References on Time & Time Travel

Updated 12/2/2009

Recommended popular books on time. All of the authors know their physics; none are mortal enemies of the English language.  Enjoy:
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Five Popular Talks

Over the last ten or fifteen years I’ve done a number of slide talks at Balticon, Philcon, & Farpoint, three local science fiction conventions. A number of these have been relatively heavy on the physics – within the context of a science fiction convention of course – and I thought it might be fun to post them. As Rod Sterling might have put it, presented for your consideration:
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How to Build a Time Machine — Talk this evening

This evening, Friday, November 21st at 7:00 pm,  David Goldberg & Jeff Blomquist, are doing a talk:

How to Build a Time Machine

This is at the Philadelphia Science Fiction Convention, in Cherry Hill, PA. Directions and so forth at
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The Large Hadron Collider – Talk Tomorrow

Followup post posted 12/2/2009.

Tomorrow, Saturday November 21st at 7:00 pm,  my friend Paul Halpern will be doing a talk based on his latest book, Collider: The Search for the World’s Smallest Particles:

the Large Hadron Collider

This is at the Philadelphia Science Fiction Convention, in Cherry Hill, PA. Directions and so forth at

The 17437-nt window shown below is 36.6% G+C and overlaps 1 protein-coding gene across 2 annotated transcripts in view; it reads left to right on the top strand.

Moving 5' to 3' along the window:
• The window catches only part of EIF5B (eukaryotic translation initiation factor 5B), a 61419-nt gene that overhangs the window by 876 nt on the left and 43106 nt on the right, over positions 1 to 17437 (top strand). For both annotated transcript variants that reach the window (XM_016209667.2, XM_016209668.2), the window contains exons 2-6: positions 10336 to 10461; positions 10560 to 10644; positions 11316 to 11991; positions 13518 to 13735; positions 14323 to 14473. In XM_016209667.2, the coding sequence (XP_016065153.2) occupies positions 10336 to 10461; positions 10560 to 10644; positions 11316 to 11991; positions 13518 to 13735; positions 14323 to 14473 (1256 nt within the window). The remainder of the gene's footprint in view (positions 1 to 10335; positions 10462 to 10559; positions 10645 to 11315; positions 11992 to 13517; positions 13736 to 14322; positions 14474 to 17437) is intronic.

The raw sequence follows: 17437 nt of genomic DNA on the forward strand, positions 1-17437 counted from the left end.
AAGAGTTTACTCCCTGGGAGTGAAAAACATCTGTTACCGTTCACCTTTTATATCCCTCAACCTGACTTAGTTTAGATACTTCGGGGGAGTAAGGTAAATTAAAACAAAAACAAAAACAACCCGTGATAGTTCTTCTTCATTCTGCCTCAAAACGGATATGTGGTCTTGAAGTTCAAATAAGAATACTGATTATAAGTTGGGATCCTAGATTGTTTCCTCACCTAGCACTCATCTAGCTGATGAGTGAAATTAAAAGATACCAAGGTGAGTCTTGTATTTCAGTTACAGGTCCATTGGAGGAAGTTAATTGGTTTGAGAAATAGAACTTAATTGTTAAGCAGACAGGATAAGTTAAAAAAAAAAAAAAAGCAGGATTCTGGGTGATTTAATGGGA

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Towards a Theory of Quantum Gravity — Panel in Two Days

Followup post on 12/3/2009.

This coming Sunday, in two days, there will be a panel discussion with the topic:

Towards a Theory of Quantum Gravity
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Relativistic Morlet Wavelets

Wavelets are like musical notes: they are wave forms limited in both time and frequency. What makes them particularly useful is that any reasonable wave function may be written as a sum over them.

Usually we think of music in terms of pure tones, in terms of its Fourier components. But pure tones can be a bit too pure. For one thing, if a tone is to be completely pure it has to last forever, not a characteristic associated with practical questions. Wavelets are impure tones, and therefore a better match to the real world.
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“Quantum time” slightly less fuzzy: clean copy up.

I’d like to thank Ferne Welch and Arthur Tansky for copy-editing the previous version of “Quantum Time“.  It bears a significantly greater resemblance to English now!

And I would like to thank Jonathan Smith and also Mark West and Ashleigh Thomas for help in getting setup at University of Pennsylvania.

If anyone knows a bibtex style that handles electronic references well, please let me know.   If no suggestions, then I think I will warm up learning Old Kingdom hieroglyphs, then tackle bibtex.

All comments on Quantum Time are very welcome.  I’m planning to fold such into the great work of time as appropriate, then, if not too discouraged, push Quantum Time to the archive.


John Ashmead

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